LAM: It is obvious from the deviousness and smarts of all the wives that women are perfectly capable of changing their situation. Why aren't we fighting back and why are women still agreeing to enter into polygamous marriages?
LS: The sad thing is that women are sometimes the ones who help to perpetuate the oppression. A few months ago, another notorious senator, Mr. Ahmed Yerima, married a 13-year-old Egyptian girl. Several human rights groups were up in arms but women from his home state marched, declaring that they were happy with older men marrying young girls. The senator defended himself by telling the world that what he had done was acceptable in Islam. The young girl was his fourth wife. He'd just divorced a 17-year-old that he married a few years before. There is clearly a pattern here. How did such a man become a lawmaker?
About three years ago, one of our former presidents gave two of his daughters away to become third and fourth wives to two different governors. The women willingly married the men who had access to the public purse. I hope this gives you an insight into the complexity of the situation. The significance of status in our societies mean many women would not even conceive of changing their circumstances. A woman without a husband is accorded very little respect. For this reason alone, some women would settle for any marriage, even if it means they are ultimately stripped of their dignity.
LAM: I read that a shocking one third of married women in Nigeria are in polygamous unions. What has been the reaction to the book from people in your country? Is it raising awareness?
LS: The reaction has been very positive on the whole. It has triggered a lot of dialogue about polygamy, which I am proud of. A lot of people read it as a story. Others read it as a cautionary tale. A few months ago, at a reading, a woman came and hugged me. She said, "I am Bolanle. Thank you for writing my story." That was very moving for me. Polygamy isn't going away anytime soon but it's great that people are re-evaluating its place in modern Africa where our various governments proclaim that woman have the same rights and same opportunities as men.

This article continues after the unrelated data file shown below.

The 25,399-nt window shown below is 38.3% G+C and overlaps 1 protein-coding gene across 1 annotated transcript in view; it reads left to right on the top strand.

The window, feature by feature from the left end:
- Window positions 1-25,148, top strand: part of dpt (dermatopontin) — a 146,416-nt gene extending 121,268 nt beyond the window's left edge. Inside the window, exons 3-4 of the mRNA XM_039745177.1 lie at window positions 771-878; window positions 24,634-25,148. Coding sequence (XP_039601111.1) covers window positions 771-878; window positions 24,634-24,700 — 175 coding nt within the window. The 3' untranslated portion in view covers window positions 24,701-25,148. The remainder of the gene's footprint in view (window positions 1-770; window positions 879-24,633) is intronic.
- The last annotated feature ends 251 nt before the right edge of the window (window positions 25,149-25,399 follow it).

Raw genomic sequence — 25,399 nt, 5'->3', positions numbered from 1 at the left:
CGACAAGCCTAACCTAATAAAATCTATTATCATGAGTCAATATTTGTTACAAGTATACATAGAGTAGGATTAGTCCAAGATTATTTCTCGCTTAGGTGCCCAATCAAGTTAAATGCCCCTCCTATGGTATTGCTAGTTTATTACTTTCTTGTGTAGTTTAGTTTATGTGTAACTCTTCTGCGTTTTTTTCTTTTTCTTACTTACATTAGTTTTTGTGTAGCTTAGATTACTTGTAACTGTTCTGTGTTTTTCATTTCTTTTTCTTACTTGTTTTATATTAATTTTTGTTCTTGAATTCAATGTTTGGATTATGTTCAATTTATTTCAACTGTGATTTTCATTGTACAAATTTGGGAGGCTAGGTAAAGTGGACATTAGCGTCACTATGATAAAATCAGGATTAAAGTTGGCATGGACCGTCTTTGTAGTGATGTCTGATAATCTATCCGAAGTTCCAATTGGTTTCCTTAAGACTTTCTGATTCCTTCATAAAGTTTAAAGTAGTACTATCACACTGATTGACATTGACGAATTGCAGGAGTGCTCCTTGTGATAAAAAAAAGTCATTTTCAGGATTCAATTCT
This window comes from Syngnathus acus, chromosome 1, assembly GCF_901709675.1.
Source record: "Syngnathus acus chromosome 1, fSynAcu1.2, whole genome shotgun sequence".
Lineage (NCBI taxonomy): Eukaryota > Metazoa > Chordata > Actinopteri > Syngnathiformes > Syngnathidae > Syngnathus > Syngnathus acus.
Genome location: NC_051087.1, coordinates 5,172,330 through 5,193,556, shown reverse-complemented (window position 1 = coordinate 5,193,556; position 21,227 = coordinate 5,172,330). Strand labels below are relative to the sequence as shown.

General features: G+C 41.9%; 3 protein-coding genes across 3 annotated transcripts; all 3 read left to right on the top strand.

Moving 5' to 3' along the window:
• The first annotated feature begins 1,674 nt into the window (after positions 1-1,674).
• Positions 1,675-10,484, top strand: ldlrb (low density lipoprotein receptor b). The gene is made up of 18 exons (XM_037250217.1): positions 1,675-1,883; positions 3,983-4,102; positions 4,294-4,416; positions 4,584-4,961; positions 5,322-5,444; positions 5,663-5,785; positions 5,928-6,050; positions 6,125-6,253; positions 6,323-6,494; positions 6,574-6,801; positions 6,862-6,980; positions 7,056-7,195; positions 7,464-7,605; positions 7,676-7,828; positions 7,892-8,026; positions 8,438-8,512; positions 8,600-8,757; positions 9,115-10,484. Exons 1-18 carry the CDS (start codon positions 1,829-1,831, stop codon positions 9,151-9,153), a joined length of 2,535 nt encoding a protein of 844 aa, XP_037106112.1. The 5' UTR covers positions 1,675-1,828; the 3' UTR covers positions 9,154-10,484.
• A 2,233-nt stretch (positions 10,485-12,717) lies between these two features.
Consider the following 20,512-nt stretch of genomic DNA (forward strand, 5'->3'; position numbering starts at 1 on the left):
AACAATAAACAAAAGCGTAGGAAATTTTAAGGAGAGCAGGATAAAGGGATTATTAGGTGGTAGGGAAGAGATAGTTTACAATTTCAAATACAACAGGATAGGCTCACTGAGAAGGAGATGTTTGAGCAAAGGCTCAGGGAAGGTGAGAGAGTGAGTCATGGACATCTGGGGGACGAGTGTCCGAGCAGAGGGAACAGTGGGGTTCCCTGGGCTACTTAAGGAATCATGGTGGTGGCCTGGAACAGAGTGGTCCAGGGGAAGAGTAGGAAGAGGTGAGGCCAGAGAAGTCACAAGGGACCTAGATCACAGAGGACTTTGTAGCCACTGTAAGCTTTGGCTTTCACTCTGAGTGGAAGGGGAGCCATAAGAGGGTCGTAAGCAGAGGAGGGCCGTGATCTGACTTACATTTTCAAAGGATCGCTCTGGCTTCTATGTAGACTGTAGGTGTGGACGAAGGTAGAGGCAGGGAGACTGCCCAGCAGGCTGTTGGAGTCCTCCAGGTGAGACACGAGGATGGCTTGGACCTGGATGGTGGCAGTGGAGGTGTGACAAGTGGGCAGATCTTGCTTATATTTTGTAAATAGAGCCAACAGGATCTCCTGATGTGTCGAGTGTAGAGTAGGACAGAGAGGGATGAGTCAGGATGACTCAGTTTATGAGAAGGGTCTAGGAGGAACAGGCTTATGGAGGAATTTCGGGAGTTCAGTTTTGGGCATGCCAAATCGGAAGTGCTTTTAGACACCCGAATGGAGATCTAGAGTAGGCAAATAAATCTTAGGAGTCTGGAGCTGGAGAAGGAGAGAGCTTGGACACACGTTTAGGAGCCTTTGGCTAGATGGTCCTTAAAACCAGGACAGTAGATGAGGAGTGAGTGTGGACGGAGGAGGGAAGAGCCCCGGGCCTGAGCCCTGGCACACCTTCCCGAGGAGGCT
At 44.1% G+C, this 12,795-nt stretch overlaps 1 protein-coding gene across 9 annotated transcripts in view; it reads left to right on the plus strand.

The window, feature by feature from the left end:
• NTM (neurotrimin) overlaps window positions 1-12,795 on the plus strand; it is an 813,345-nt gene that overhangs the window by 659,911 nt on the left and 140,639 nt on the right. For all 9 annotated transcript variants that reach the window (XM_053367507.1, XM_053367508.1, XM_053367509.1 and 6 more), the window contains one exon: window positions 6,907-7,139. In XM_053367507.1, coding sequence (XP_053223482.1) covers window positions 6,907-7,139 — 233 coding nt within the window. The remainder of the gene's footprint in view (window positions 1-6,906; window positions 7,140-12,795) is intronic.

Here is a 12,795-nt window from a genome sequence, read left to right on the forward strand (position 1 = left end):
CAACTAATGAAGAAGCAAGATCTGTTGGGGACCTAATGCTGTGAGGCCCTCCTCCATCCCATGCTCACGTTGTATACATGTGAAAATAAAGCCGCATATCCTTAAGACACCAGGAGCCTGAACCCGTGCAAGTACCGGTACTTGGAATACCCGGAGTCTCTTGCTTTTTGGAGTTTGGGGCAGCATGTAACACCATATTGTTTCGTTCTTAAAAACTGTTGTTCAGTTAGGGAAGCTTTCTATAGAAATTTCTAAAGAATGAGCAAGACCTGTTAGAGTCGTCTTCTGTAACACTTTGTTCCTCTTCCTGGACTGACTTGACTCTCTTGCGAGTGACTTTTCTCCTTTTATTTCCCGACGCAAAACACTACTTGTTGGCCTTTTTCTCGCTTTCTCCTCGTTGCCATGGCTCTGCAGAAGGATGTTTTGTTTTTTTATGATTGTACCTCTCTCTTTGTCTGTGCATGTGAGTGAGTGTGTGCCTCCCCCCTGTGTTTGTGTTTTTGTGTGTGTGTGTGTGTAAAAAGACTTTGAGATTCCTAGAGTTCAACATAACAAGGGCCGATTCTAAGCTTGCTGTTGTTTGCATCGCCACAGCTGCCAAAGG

LAM: How do you teach your own children about polygamy, and is it different for your sons than your daughters?
LS: Pretty much in the same way I taught them about gay marriage when we were living in the UK and the lesbian couple that lived in the flat beneath us came home with a baby. In fact, polygamy was much easier to explain to my children. We live in the Federal Capital Territory which is predominantly Muslim and they often hear their friends talking about their "stepmothers." Broaching the subject was quite straight-forward. My husband and I are raising four children -- two boys, two girls -- who are all going to be feminists. They don't have much of a choice there, I'm afraid. Respecting and appreciating womanhood, pushing for the advancement of women, is a huge part of their upbringing.
Lois Alter Mark is the co-founder of StyleSubstanceSoul.com and the Flicks for Kids editor at NickJr.com.